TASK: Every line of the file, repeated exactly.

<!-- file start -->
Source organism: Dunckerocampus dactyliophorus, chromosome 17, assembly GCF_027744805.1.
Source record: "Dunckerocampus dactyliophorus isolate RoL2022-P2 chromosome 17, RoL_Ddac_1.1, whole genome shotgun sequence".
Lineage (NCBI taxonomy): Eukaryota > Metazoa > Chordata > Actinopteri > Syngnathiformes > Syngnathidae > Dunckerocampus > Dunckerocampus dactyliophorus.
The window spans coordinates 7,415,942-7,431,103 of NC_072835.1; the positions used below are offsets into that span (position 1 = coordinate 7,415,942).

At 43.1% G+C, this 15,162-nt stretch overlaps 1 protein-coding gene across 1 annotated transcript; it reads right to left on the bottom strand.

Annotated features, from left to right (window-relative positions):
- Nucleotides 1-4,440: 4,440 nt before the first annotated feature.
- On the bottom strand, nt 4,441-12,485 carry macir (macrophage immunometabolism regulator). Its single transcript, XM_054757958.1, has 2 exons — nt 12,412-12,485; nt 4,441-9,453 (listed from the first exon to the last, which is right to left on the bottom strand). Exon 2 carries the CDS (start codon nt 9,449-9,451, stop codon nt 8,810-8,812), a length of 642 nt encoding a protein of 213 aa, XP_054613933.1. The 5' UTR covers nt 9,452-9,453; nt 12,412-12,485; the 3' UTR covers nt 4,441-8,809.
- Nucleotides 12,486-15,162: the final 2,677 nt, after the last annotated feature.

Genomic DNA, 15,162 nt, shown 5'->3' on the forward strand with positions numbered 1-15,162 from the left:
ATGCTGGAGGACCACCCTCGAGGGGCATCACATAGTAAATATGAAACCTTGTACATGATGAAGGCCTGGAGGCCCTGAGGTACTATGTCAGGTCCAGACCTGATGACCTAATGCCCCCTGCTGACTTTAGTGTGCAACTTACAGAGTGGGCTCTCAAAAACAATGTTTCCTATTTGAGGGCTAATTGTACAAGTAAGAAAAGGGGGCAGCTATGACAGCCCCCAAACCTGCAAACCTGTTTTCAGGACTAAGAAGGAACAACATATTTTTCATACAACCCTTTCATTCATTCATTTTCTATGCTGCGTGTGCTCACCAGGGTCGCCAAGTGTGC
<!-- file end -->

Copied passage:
Source organism: Dunckerocampus dactyliophorus, chromosome 17, assembly GCF_027744805.1.
Source record: "Dunckerocampus dactyliophorus isolate RoL2022-P2 chromosome 17, RoL_Ddac_1.1, whole genome shotgun sequence".
Lineage (NCBI taxonomy): Eukaryota > Metazoa > Chordata > Actinopteri > Syngnathiformes > Syngnathidae > Dunckerocampus > Dunckerocampus dactyliophorus.
The window spans coordinates 7,415,942-7,431,103 of NC_072835.1; the positions used below are offsets into that span (position 1 = coordinate 7,415,942).

At 43.1% G+C, this 15,162-nt stretch overlaps 1 protein-coding gene across 1 annotated transcript; it reads right to left on the bottom strand.

Annotated features, from left to right (window-relative positions):
- Nucleotides 1-4,440: 4,440 nt before the first annotated feature.
- On the bottom strand, nt 4,441-12,485 carry macir (macrophage immunometabolism regulator). Its single transcript, XM_054757958.1, has 2 exons — nt 12,412-12,485; nt 4,441-9,453 (listed from the first exon to the last, which is right to left on the bottom strand). Exon 2 carries the CDS (start codon nt 9,449-9,451, stop codon nt 8,810-8,812), a length of 642 nt encoding a protein of 213 aa, XP_054613933.1. The 5' UTR covers nt 9,452-9,453; nt 12,412-12,485; the 3' UTR covers nt 4,441-8,809.
- Nucleotides 12,486-15,162: the final 2,677 nt, after the last annotated feature.

Genomic DNA, 15,162 nt, shown 5'->3' on the forward strand with positions numbered 1-15,162 from the left:
ATGCTGGAGGACCACCCTCGAGGGGCATCACATAGTAAATATGAAACCTTGTACATGATGAAGGCCTGGAGGCCCTGAGGTACTATGTCAGGTCCAGACCTGATGACCTAATGCCCCCTGCTGACTTTAGTGTGCAACTTACAGAGTGGGCTCTCAAAAACAATGTTTCCTATTTGAGGGCTAATTGTACAAGTAAGAAAAGGGGGCAGCTATGACAGCCCCCAAACCTGCAAACCTGTTTTCAGGACTAAGAAGGAACAACATATTTTTCATACAACCCTTTCATTCATTCATTTTCTATGCTGCGTGTGCTCACCAGGGTCGCCAAGTGTGC